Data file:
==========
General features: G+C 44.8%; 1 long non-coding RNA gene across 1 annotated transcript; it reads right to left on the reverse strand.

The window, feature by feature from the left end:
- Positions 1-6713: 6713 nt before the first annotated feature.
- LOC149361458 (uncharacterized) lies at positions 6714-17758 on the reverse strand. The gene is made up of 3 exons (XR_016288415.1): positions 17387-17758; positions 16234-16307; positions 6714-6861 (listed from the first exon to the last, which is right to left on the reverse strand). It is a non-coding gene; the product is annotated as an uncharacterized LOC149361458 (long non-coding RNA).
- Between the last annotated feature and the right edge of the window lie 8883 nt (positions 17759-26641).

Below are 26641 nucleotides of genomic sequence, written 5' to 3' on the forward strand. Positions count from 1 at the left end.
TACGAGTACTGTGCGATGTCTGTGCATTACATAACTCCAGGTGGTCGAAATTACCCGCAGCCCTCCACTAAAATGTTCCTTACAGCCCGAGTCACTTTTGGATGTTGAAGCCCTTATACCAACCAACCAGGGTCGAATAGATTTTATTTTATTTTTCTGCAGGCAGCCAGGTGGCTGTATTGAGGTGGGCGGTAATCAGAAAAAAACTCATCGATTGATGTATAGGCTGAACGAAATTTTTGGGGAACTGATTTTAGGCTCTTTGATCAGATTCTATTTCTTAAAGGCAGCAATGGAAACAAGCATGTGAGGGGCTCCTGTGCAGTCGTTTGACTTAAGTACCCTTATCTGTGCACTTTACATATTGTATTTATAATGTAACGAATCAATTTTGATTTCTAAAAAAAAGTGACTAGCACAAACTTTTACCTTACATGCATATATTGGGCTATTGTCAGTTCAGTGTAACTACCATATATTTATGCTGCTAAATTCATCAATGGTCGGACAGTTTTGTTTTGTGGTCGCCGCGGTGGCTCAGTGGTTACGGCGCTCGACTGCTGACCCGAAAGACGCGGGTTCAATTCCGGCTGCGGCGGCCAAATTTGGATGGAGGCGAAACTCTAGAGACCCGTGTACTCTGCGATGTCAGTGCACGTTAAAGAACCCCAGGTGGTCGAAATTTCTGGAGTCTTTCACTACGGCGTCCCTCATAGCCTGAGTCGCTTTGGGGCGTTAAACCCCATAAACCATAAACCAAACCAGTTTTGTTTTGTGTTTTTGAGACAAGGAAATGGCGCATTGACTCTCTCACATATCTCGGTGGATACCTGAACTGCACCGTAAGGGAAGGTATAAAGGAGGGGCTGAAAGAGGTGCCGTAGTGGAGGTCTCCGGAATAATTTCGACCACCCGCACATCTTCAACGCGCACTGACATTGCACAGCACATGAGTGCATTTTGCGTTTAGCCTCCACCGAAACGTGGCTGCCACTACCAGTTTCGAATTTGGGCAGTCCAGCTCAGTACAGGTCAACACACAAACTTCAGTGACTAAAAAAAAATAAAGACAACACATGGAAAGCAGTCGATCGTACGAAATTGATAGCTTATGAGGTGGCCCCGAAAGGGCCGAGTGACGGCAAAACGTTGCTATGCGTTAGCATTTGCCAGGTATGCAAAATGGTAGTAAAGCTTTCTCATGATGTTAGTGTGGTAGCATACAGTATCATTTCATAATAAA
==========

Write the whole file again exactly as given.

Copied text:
General features: G+C 44.8%; 1 long non-coding RNA gene across 1 annotated transcript; it reads right to left on the reverse strand.

The window, feature by feature from the left end:
- Positions 1-6713: 6713 nt before the first annotated feature.
- LOC149361458 (uncharacterized) lies at positions 6714-17758 on the reverse strand. The gene is made up of 3 exons (XR_016288415.1): positions 17387-17758; positions 16234-16307; positions 6714-6861 (listed from the first exon to the last, which is right to left on the reverse strand). It is a non-coding gene; the product is annotated as an uncharacterized LOC149361458 (long non-coding RNA).
- Between the last annotated feature and the right edge of the window lie 8883 nt (positions 17759-26641).

Below are 26641 nucleotides of genomic sequence, written 5' to 3' on the forward strand. Positions count from 1 at the left end.
TACGAGTACTGTGCGATGTCTGTGCATTACATAACTCCAGGTGGTCGAAATTACCCGCAGCCCTCCACTAAAATGTTCCTTACAGCCCGAGTCACTTTTGGATGTTGAAGCCCTTATACCAACCAACCAGGGTCGAATAGATTTTATTTTATTTTTCTGCAGGCAGCCAGGTGGCTGTATTGAGGTGGGCGGTAATCAGAAAAAAACTCATCGATTGATGTATAGGCTGAACGAAATTTTTGGGGAACTGATTTTAGGCTCTTTGATCAGATTCTATTTCTTAAAGGCAGCAATGGAAACAAGCATGTGAGGGGCTCCTGTGCAGTCGTTTGACTTAAGTACCCTTATCTGTGCACTTTACATATTGTATTTATAATGTAACGAATCAATTTTGATTTCTAAAAAAAAGTGACTAGCACAAACTTTTACCTTACATGCATATATTGGGCTATTGTCAGTTCAGTGTAACTACCATATATTTATGCTGCTAAATTCATCAATGGTCGGACAGTTTTGTTTTGTGGTCGCCGCGGTGGCTCAGTGGTTACGGCGCTCGACTGCTGACCCGAAAGACGCGGGTTCAATTCCGGCTGCGGCGGCCAAATTTGGATGGAGGCGAAACTCTAGAGACCCGTGTACTCTGCGATGTCAGTGCACGTTAAAGAACCCCAGGTGGTCGAAATTTCTGGAGTCTTTCACTACGGCGTCCCTCATAGCCTGAGTCGCTTTGGGGCGTTAAACCCCATAAACCATAAACCAAACCAGTTTTGTTTTGTGTTTTTGAGACAAGGAAATGGCGCATTGACTCTCTCACATATCTCGGTGGATACCTGAACTGCACCGTAAGGGAAGGTATAAAGGAGGGGCTGAAAGAGGTGCCGTAGTGGAGGTCTCCGGAATAATTTCGACCACCCGCACATCTTCAACGCGCACTGACATTGCACAGCACATGAGTGCATTTTGCGTTTAGCCTCCACCGAAACGTGGCTGCCACTACCAGTTTCGAATTTGGGCAGTCCAGCTCAGTACAGGTCAACACACAAACTTCAGTGACTAAAAAAAAATAAAGACAACACATGGAAAGCAGTCGATCGTACGAAATTGATAGCTTATGAGGTGGCCCCGAAAGGGCCGAGTGACGGCAAAACGTTGCTATGCGTTAGCATTTGCCAGGTATGCAAAATGGTAGTAAAGCTTTCTCATGATGTTAGTGTGGTAGCATACAGTATCATTTCATAATAAA